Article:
The world has not been ready  to respond to challenges that have arisen as a result of terrorism, and even more so terrorism alongside the pandemic. As mentioned above, the measures taken are vitally important, and proper implementation has  the potential to  change  the future of terrorism. Of course, it is unlikely that the measures will eradicate the number of terrorist attacks entirely, but they can certainly have a positive impact by decreasing their number.


  1. Bryant, L. “Latest Terror Attack in France Sparks Anger, Fear.” Voice of America, October 18, 2020https://www.voanews.com/europe/latest-terror-attack-france-sparks-anger-fear
  2. “Concerns are raised over the threat of COVID-19 to mental health in Europe.”UN Regional Information Center for Western Europe, May 5, 2020 https://unric.org/en/concerns-are-raised-over-the-threat-of-covid-19-to-mental-health-in-europe/
  3. “EU Security Union Strategy: connecting the dots in a new security ecosystem.” European Commission,July 24, 2020 https://ec.europa.eu/commission/presscorner/detail/en/ip_20_1379
  4. “EU’s response to the terrorist threat.” European Council,  Council of the European Union, December 14, 2020, https://www.consilium.europa.eu/en/policies/fight-against-terrorism/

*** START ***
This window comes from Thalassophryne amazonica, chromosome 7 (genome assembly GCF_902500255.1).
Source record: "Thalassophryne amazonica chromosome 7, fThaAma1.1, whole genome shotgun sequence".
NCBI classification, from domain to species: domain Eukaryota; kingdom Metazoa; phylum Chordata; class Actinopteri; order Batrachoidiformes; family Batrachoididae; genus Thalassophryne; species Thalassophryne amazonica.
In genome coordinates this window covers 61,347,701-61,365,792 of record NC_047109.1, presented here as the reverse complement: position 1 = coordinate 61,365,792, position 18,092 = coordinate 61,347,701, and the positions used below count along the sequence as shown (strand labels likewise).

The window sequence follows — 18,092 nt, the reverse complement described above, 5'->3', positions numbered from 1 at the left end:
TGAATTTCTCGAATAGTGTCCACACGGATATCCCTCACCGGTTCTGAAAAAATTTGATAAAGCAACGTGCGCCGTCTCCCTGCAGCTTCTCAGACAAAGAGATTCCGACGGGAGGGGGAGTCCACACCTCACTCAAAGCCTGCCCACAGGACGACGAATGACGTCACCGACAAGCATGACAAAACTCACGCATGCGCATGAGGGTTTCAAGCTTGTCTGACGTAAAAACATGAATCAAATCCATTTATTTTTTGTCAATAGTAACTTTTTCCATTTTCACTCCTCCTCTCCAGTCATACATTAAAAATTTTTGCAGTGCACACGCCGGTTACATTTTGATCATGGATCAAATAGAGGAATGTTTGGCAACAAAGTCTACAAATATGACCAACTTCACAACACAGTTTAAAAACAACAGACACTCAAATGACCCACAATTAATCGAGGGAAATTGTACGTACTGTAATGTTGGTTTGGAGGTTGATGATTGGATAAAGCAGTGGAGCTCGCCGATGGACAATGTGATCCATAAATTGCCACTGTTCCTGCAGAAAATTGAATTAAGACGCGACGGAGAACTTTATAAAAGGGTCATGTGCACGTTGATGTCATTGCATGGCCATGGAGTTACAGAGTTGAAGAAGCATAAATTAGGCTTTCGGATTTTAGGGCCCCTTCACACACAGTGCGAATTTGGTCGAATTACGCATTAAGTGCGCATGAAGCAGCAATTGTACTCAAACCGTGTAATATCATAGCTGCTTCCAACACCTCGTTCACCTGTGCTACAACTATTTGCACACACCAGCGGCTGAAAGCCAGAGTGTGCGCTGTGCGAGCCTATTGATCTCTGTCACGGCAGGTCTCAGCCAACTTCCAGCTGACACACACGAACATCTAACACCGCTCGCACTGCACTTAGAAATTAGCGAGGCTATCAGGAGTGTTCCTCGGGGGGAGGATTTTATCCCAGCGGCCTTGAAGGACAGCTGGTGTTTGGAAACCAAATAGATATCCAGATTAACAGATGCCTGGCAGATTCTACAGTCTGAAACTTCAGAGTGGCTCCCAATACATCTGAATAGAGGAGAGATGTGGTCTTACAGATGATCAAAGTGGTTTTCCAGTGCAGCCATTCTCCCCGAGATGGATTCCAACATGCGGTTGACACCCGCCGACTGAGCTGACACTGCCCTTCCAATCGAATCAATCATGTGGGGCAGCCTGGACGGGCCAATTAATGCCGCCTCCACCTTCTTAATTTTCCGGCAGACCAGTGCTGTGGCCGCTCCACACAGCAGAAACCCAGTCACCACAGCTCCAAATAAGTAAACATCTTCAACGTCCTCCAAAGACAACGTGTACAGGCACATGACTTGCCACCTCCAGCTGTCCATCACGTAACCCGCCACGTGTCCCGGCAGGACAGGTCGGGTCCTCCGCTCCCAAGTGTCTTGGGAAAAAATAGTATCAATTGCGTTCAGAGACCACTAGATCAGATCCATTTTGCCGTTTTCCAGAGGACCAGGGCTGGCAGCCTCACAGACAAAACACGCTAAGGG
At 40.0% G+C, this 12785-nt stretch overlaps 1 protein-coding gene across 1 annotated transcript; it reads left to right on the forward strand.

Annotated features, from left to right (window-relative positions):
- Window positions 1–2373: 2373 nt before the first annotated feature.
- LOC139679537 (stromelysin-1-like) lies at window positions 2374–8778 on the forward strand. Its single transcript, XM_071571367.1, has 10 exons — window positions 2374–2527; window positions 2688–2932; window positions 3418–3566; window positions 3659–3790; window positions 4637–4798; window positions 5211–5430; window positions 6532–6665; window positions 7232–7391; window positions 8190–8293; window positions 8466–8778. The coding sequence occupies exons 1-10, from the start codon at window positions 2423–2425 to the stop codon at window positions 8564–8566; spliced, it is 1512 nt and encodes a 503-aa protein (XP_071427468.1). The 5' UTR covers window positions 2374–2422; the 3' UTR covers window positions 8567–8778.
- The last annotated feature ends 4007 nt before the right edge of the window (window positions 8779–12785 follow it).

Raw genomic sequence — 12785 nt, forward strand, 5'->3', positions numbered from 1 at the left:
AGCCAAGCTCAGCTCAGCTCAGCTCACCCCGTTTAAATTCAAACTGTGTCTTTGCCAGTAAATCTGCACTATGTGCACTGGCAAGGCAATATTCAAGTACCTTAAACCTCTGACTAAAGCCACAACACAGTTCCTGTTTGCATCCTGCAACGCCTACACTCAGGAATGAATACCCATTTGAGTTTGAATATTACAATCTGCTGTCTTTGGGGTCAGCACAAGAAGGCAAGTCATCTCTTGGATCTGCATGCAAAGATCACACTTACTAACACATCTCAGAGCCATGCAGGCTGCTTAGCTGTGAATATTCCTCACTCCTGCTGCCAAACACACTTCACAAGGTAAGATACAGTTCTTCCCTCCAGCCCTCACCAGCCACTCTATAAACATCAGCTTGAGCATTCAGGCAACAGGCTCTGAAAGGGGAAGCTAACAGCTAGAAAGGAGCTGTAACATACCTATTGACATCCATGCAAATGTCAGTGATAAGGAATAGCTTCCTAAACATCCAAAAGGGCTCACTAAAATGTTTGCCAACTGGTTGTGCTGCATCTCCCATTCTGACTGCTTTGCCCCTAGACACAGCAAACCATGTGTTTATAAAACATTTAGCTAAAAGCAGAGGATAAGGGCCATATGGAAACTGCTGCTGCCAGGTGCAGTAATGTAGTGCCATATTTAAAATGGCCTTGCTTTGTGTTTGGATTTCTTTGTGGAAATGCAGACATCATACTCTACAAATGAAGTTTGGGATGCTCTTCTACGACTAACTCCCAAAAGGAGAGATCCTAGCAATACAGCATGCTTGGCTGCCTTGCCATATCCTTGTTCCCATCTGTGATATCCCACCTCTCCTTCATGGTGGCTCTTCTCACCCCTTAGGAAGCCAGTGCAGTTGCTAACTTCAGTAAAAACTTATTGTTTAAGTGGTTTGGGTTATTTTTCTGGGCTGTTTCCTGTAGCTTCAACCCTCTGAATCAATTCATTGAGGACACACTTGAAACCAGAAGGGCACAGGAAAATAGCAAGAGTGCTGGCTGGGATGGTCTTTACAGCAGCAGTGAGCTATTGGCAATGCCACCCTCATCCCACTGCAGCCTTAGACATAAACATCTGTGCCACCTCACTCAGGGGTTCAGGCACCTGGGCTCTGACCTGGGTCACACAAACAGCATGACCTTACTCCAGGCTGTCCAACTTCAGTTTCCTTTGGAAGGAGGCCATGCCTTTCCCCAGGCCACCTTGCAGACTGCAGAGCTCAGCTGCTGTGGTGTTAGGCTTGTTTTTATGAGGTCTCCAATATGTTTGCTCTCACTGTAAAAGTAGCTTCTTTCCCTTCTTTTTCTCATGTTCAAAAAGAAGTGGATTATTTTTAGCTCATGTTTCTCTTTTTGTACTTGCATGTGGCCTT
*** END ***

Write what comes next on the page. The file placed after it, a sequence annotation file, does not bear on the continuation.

5. “Extortion, bio-warfare and terrorism: Extremists are exploiting the pandemic says UN report.” UN News, November 18, 2020 https://news.un.org/en/story/2020/11/1077932
  6. “Impact of Covid-19 on violent extremism and terrorism.” UNITAR Division for Peace, 2020 https://unitar.org/sites/default/files/media/file/COVID-19%20and%20Its%20Impact%20on%20Violent%20Extremism%20and%20Terrorism%20Factsheet_1.pdf
  7. “Nice attack points to continued Tunisian struggle with jihadists.” Reuters, October 30, 2020 https://www.reuters.com/article/us-france-security-nice-tunisia/nice-attack-points-to-continued-tunisian-struggle-with-jihadists-idUSKBN27E33Z
  8. “Security Union: A Counter-Terrorism Agenda and stronger Europol to boost the EU’s resilience.” European Commission, December 9, 2020 https://ec.europa.eu/commission/presscorner/detail/en/ip_20_2326
  9. “Stop the virus of disinformation: the malicious use of social media by the terrorist, violent extremist and criminal groups during the COVID-19 pandemic.” United Nations Interregional Crime and Justice Research Institute (UNICRI), November 2020http://www.unicri.it/Publications/Malicious-use-cocialmedia-terrorists-extremists-criminals
  10. “Stress in America 2020: A National Mental Health Crisis.” American Psychological Association,October 2020) https://www.apa.org/news/press/releases/stress
  11. “Vienna shooting: What we know about ‘Islamist terror’ attack.” BBC News, November 4, 2020, https://www.bbc.com/news/world-europe-54798508
  12. Vittozzi, K. “Sharp rise in children investigated over far-right links – including youngsters under 10.” Sky News, November 24, 2020 https://news.sky.com/story/sharp-rise-in-children-investigated-over-far-right-links-including-youngsters-under-10-12131565